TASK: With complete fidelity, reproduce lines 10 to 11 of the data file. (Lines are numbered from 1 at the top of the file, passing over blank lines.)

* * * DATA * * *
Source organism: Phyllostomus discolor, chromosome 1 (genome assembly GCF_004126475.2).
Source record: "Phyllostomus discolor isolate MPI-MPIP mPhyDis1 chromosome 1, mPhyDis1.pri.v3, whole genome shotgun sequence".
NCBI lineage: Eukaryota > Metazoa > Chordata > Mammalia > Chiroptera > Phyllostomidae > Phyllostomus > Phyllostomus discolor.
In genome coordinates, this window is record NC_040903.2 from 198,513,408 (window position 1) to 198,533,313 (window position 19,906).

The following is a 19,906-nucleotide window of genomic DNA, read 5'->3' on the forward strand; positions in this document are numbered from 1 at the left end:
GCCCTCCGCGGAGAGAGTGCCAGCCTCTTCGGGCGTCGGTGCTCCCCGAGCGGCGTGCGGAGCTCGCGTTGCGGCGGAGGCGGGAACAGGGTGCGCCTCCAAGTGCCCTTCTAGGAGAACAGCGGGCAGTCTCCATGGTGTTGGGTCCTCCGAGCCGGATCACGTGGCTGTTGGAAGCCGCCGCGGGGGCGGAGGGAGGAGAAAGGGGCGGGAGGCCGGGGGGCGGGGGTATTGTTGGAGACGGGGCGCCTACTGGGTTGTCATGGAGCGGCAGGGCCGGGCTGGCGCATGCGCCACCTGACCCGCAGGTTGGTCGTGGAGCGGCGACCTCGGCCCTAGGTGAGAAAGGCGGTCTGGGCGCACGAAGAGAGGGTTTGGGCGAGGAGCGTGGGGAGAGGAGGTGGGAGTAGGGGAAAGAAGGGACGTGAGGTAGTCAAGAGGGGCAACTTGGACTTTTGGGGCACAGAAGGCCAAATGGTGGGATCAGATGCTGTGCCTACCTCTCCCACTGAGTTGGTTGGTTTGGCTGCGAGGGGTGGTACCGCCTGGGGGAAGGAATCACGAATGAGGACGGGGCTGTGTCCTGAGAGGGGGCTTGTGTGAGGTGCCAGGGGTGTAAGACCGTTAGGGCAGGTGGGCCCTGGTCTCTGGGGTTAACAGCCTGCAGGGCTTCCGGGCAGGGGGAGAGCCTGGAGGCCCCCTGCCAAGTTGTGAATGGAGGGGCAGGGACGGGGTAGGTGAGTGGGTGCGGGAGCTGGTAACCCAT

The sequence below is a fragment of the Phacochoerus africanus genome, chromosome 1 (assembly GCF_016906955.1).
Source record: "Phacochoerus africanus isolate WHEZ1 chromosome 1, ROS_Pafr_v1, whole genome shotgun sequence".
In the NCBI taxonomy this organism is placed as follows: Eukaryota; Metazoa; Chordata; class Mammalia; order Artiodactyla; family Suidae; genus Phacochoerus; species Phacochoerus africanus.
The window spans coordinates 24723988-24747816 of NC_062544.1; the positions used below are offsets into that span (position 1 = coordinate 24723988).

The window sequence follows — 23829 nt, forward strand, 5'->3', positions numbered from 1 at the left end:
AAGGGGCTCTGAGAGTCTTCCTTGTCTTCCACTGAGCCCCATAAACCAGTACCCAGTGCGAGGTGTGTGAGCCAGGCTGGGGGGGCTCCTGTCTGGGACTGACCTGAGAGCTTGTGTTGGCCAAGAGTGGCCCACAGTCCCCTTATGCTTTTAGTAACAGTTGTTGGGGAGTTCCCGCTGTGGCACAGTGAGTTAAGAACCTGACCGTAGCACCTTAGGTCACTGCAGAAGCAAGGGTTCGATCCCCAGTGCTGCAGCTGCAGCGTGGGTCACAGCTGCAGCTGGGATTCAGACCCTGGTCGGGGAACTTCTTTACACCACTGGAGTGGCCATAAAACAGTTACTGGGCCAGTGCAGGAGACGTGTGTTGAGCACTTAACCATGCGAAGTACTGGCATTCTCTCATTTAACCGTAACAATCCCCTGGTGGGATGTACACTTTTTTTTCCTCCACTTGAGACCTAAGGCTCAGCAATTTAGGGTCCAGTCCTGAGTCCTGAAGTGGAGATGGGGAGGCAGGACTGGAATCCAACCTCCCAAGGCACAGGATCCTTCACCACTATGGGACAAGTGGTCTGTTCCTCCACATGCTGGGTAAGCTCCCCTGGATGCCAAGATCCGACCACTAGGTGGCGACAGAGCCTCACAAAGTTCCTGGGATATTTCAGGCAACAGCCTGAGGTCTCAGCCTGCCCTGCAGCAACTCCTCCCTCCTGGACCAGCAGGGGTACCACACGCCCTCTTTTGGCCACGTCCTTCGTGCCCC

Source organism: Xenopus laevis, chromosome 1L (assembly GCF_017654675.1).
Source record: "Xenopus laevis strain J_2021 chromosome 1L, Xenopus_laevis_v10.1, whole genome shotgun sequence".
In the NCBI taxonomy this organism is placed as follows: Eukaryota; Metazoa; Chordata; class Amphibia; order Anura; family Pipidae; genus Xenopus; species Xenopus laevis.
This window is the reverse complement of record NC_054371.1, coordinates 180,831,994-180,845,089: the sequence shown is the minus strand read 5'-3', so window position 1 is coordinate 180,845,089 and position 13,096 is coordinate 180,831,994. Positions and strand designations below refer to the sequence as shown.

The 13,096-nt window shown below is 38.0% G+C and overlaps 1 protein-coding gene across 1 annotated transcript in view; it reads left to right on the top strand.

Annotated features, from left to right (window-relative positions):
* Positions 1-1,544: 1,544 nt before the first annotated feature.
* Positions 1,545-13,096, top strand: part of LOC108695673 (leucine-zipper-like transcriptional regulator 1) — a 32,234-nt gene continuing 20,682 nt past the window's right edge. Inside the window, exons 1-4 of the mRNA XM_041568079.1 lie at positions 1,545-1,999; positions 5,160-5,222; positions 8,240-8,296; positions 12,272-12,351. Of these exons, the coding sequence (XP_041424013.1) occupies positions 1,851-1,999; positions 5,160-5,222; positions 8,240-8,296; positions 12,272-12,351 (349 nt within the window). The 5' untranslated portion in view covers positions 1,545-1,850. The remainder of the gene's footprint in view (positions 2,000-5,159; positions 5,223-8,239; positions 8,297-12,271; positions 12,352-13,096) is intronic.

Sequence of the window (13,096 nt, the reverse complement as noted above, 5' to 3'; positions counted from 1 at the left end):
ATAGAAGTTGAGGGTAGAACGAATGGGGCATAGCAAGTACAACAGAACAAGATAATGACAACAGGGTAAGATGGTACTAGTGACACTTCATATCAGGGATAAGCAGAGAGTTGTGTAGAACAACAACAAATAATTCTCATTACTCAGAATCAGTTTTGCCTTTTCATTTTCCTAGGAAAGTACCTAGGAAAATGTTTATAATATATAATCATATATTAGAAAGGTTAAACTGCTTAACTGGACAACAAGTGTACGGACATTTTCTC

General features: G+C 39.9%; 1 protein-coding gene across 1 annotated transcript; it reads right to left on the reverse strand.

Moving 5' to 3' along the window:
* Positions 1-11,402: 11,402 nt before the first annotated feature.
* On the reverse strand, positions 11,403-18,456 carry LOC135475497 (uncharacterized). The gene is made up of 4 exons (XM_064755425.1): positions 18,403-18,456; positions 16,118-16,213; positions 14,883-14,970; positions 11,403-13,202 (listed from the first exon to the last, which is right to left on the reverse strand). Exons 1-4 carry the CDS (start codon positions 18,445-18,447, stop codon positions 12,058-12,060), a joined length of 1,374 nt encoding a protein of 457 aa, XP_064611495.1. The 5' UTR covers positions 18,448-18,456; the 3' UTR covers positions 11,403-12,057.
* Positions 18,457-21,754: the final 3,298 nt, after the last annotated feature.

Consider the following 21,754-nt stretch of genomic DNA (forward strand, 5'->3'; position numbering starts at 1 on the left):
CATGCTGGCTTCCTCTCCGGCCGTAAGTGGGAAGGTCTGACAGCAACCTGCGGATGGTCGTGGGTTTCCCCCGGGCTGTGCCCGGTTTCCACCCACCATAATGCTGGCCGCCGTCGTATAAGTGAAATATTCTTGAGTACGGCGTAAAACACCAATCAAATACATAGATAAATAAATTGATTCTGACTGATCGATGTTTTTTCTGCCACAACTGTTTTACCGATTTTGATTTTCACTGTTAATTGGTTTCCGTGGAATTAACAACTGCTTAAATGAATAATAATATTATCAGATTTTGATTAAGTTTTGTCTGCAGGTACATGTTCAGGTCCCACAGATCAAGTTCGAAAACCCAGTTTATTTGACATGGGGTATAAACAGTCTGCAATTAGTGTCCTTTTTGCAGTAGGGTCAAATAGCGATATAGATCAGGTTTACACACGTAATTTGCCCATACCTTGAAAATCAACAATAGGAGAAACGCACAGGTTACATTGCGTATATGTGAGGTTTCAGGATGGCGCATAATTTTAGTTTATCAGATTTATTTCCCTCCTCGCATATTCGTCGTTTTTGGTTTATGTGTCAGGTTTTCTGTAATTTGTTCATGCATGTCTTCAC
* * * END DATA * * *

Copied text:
The window spans coordinates 24723988-24747816 of NC_062544.1; the positions used below are offsets into that span (position 1 = coordinate 24723988).

The window sequence follows — 23829 nt, forward strand, 5'->3', positions numbered from 1 at the left end: